She maintains a practice in St. Louis Park, Minn. And one in Menomonie at 500 Main Street, Suite 320. Currently accepting new clients, her local office hours are by appointment, by calling (715) 231-6068.

Also a teacher, Buchele offers classes on homeopathy, women’s and children’s health (she and her husband have nine children between them—“lots of opportunities to treat children and a good way to learn”), lifestyle changes and natural healing.

“I enjoy reaching out and educating people,” said Buchele. “For me, it’s a lot of fun.”

A lemons-to-lemonade story, Buchele’s venture is all and more than she had hoped it would be. A blend of old and new, this career allows her to use her interviewing skills while helping people. But now, the face-to-face interviews are longer (initial consultations are generally three hours in length) and during that time, she not only asks questions about background and symptoms, but makes observations, assessing skin color, hair, eyes, energy, posture, gait, and more. She said the condition of nasal mucus and fingernails are also health indicators.

“Homeopathy is a safe, scientific system of healing which recognizes the interaction between our bodies and our emotional states in treating illness, rather than focusing just on the disease alone,” said Buchele. “The idea is to know how the body works and to understand the diseases, signs and symptoms.”

Symptoms, she said, are your body’s way of talking to you. But if the symptoms are removed but the root or cause of the symptoms is not dealt with, the same problem can recur. Homeopathy seeks out the root cause to eliminate it altogether.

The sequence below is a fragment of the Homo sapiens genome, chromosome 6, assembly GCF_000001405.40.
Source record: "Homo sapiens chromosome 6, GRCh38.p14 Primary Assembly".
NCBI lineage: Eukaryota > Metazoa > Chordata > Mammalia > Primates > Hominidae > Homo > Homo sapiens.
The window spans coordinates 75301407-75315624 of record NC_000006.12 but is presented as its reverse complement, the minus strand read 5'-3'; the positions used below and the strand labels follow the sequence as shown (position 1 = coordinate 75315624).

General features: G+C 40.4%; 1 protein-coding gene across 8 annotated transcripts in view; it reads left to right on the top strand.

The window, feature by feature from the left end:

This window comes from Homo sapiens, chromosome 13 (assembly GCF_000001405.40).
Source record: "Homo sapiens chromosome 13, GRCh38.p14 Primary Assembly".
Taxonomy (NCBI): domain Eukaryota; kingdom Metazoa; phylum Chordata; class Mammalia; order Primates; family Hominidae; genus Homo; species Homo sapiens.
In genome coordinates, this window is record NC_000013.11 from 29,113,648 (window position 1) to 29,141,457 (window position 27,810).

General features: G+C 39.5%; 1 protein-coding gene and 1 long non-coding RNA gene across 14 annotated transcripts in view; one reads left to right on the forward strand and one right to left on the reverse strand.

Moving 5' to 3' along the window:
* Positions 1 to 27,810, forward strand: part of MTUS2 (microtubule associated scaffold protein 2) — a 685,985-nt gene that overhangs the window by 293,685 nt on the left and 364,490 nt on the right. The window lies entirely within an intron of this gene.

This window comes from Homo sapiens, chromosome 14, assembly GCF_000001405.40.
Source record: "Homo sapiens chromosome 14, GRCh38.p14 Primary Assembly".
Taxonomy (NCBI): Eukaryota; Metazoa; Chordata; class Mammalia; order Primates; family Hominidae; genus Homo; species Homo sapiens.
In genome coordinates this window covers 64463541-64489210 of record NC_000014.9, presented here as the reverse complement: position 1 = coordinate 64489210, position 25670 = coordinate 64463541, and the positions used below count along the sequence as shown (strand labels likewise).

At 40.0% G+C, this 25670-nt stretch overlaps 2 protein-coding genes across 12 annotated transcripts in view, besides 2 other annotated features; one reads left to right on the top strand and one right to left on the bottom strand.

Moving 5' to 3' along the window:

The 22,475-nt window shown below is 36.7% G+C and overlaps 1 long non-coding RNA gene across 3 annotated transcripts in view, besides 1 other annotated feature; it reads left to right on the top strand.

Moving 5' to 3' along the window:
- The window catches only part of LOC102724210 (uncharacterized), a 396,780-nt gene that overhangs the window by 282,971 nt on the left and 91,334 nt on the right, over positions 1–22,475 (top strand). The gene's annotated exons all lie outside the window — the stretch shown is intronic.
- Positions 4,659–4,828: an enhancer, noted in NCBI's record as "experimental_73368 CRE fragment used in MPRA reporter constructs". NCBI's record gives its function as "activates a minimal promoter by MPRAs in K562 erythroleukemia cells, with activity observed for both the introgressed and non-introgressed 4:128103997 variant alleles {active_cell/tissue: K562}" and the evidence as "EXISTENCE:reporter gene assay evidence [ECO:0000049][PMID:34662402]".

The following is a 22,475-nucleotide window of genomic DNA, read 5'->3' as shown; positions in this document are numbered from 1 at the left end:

For that reason, she works holistically, working with “the whole person,” looking at everything going on in a person’s life that contributes to his or her inner imbalance. Based on her in-depth fact gathering, Buchele then chooses a single remedy best suited to the individual.

“Each person responds to life differently,” she said, “therefore we give one remedy at a time.”

Remedies, of which there are more than 4,000, are all-natural preparations (in liquid or dry pellet form), often plant-based and made from herbs, minerals or other natural substances, and are officially recognized by the FDA and held to exacting standards of manufacture by that agency. Developed from documented experiments called “provings,” remedies have undergone extensive studies.

Homeopathy Today, a monthly publication of the National Center for Homeopathy in Washington, D.C. that is targeted to the homeopathy consumer, states, “Anything that can cause symptoms can be studied in this way.”

In homeopathy, many substances have been studied and are now used in non-toxic form. Remedies remain stable, retaining their therapeutic properties and, according to Buchele, with proper storage may have a shelf life of nearly 100 years. Prices vary, but may range from $6 to 20 per bottle.

Remedies can be used in conjunction with other therapies such as nutritional and chiropractic. And Buchele said homeopathy has also been successful in treatment of animals.